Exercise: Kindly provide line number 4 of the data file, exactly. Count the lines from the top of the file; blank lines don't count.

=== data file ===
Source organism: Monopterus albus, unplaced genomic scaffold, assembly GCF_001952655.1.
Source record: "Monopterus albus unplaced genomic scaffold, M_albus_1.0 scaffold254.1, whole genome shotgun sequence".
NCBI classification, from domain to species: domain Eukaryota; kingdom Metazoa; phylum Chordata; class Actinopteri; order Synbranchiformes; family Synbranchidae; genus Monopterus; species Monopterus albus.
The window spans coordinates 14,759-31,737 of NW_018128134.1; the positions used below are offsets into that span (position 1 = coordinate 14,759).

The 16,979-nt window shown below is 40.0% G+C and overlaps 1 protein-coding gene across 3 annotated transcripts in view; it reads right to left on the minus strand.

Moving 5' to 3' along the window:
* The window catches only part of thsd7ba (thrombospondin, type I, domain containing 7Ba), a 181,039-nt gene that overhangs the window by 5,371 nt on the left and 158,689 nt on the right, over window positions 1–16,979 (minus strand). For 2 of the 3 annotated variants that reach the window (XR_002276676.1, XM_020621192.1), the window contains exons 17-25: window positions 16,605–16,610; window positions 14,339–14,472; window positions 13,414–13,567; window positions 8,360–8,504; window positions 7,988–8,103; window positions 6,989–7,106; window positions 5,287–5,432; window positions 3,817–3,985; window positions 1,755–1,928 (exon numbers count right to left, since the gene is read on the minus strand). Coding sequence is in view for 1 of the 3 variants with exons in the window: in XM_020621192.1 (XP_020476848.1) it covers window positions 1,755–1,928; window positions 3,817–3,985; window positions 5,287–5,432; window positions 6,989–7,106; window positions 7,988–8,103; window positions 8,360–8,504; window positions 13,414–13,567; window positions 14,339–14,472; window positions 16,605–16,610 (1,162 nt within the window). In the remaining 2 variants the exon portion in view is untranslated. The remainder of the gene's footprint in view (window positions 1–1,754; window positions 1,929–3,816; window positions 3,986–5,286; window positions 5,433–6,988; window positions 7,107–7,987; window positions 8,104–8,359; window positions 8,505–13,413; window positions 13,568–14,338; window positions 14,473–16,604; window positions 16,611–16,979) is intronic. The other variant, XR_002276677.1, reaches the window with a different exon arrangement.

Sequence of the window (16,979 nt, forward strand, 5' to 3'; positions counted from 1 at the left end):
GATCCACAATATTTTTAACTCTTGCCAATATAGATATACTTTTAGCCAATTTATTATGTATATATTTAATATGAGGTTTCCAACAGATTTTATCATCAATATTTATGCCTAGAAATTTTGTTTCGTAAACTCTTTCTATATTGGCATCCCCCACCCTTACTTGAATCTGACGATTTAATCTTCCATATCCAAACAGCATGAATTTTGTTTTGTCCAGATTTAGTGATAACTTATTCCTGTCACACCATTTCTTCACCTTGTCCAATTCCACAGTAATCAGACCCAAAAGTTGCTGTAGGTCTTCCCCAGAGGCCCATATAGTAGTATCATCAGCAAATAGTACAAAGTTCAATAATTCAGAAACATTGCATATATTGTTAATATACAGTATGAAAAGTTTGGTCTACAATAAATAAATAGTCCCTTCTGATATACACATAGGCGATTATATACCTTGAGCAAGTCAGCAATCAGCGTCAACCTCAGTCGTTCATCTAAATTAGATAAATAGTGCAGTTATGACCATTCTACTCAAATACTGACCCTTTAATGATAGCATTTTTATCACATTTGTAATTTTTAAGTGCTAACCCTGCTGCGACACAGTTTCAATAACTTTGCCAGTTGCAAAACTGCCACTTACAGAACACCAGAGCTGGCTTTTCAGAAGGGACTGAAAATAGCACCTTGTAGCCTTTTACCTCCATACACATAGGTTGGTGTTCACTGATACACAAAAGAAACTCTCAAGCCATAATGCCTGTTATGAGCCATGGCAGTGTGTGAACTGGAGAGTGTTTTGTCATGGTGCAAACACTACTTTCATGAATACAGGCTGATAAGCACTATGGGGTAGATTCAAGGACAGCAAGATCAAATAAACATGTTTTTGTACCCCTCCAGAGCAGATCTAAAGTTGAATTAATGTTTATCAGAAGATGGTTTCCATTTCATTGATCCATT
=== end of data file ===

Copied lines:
The window spans coordinates 14,759-31,737 of NW_018128134.1; the positions used below are offsets into that span (position 1 = coordinate 14,759).